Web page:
Bound and Shagged: In a Bind

Editor’s note: This article was initially published in The Daily Gazette, Swarthmore’s online, daily newspaper founded in Fall 1996. As of Fall 2018, the DG has merged with The Phoenix. See the about page to read more about the DG.

So now you know a little bit about what the D and S are for in BDSM: that in one sense, they stand for dominance and submission. If you’ll remember, though, both those letters take part in two acronyms. Today, we’ll get into the first part of B&D – bondage.

There are two major types of bondage: physical bondage and mental bondage. Physical bondage is the kind that people most commonly think of. It involves some sort of physical restraint – rope, cuffs, chain, tape, scarves, neckties, etc. Mental bondage involves mental restraint. In my first column, I mentioned that a command to keep eyes closed could be as effective as a blindfold. Mental bondage works the same way. Picture this: a Dominant wants their submissive’s hands behind their back. The Dominant could tie them there of cuff them there. Or, they could tell their sub to put each hand on the opposite elbow, and not to move or else.

A submissive will rarely willingly disobey when threatened with punishment, rendering this command as effective as a rope or cuff would be. However, there are some positions that a body cannot get itself into. For these positions, and if the binder desires for the bound to struggle, physical restraint is the way to go. The spread eagle, tying hands together at the wrist and threading them into a headboard, and then restraining the ankles at opposite ends of a footboard, is a simple favorite where the struggle is particularly enticing.

Above, I listed a number of popular restraint tools. There are endless possibilities – someone clever can find a way to restrain a body with almost anything (I, myself, was once frogtied with a telephone cord; I’ve also been restrained by the precarious placement of a book) but one of the most popular, versatile, and sexy tools is rope.

There are a number of different kinds of rope. As far as bondage is concerned, they first divide into two categories: twisted and braided. Twisted rope bites more into the skin, doesn’t slide easily, and leaves diagonal bondage marks on the skin. Braided rope is softer on the skin, doesn’t leave behind diagonal marks, and is easier to slide, knot and handle.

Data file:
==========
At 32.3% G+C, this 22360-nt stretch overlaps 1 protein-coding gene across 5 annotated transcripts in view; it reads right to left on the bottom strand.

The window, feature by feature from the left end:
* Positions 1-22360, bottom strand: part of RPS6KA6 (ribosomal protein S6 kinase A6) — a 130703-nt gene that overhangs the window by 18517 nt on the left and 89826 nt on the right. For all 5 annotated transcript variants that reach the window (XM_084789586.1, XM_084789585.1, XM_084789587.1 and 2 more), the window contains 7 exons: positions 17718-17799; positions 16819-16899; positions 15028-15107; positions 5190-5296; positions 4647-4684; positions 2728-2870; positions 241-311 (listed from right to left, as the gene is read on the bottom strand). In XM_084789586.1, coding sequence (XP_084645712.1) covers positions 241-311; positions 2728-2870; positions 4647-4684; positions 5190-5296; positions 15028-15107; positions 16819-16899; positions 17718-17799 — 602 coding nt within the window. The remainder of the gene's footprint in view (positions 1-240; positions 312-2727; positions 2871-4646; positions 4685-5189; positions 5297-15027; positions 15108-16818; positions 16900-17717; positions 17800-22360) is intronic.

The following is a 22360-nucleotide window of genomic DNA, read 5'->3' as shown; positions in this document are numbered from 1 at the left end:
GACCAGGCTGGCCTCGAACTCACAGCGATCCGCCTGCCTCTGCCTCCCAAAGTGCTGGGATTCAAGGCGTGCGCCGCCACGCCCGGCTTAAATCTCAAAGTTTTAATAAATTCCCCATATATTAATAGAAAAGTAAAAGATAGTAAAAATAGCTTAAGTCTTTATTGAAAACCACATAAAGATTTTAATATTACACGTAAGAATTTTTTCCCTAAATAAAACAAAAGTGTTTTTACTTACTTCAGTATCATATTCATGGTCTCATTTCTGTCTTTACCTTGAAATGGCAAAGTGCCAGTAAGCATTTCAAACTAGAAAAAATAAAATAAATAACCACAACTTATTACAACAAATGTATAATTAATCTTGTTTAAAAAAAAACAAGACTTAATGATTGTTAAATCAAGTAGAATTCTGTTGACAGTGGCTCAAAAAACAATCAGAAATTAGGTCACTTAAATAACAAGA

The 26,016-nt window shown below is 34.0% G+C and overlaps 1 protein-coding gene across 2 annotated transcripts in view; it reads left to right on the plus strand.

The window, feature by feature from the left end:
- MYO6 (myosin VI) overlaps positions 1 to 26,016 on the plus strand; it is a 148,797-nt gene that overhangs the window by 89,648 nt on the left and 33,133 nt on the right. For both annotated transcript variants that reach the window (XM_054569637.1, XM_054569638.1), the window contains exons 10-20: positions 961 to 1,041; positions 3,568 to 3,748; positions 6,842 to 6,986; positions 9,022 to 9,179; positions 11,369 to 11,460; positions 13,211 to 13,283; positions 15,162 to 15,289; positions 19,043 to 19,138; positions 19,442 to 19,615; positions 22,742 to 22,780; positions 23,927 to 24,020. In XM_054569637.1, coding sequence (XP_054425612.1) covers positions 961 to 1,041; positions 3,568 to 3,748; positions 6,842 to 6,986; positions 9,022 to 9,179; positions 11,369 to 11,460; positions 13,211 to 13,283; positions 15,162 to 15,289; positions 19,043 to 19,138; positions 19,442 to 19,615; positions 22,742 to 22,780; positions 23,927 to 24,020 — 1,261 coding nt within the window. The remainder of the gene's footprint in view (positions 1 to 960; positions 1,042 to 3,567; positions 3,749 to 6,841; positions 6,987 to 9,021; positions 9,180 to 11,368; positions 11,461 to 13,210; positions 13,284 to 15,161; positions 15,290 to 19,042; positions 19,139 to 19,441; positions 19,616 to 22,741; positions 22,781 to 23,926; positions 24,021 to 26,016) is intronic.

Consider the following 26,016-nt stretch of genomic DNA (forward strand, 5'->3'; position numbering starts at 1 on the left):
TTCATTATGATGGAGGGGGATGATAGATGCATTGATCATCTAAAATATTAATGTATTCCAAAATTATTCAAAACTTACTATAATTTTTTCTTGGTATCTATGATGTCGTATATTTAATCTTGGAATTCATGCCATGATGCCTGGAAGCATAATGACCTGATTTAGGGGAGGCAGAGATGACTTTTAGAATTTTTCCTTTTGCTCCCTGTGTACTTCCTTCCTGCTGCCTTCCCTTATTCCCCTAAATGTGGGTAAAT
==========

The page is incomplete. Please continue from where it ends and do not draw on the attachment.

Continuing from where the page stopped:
These two types of rope can come in a huge variety of materials. Choosing a material for rope depends on comfort, purpose and aesthetic. Cotton rope is soft on the skin and will get softer after washing, ideal for restraining and leaves minimal marking on the skin. Hemp is rough and can leave rope burns on the skin but will leave deep diagonal marks that are intensely pretty and will chafe if the bound moves at all. Nylon has the feeling of cotton but is stronger and is therefore the appropriate choice for suspension bondage. Jute is similar to hemp, but is slightly softer. If you’re new to ropes, nylon is a good choice. It is soft, easy to handle, leaves markings but not overly visible ones and can be easily cut in an emergency.

So what do you do, once you’ve acquired some rope? There are a few positions that are fun to try – I mentioned the frogtie before. In this position, the bound’s ankles are tied to their thighs. This leaves the bound with little-to-no ability to obscure their “secret garden,” as Ellen Degeneres would say. (Look up her reading of 50 Shades of Grey, if you don’t get this reference. You won’t regret it.)

The lotus tie is very popular. In this tie, the lower legs are placed together pointing in opposite directions so that each foot is near the knee of the other leg. The legs are held in a triangle with the knees wide apart, permitting easy access. Frequently, the elbows are also tied together behind the back in this position, forcing the body into an arch and forcing the chest out. This is a great position in which to administer punishment, as there is no way to cover the body from the blow of a whip or a paddle or a flogger. There are hundreds of other positions, from elaborate shibhari to simply tying the hands to a headboard. Look it up, if you’re interested – there’s a world of beautiful pictures to be found.

So why restrain? What is the appeal? Well, for someone who loves to be restrained, it’s all about the anticipation, the helplessness, the loss of control, the complete freedom from self-consciousness. If you are bound, it is the farthest thing from you mind whether your position is beautiful, whether your partner can see your stomach the way you are standing. Your partner has tied you that way. Your partner can see you – all the pieces of you that you have strategically learned to hide – and, if your partner is deserving of your trust, they will find you beautiful. Also, not being able to move while someone’s hands are on you makes it so much more exciting to be touched. And punished. And fucked.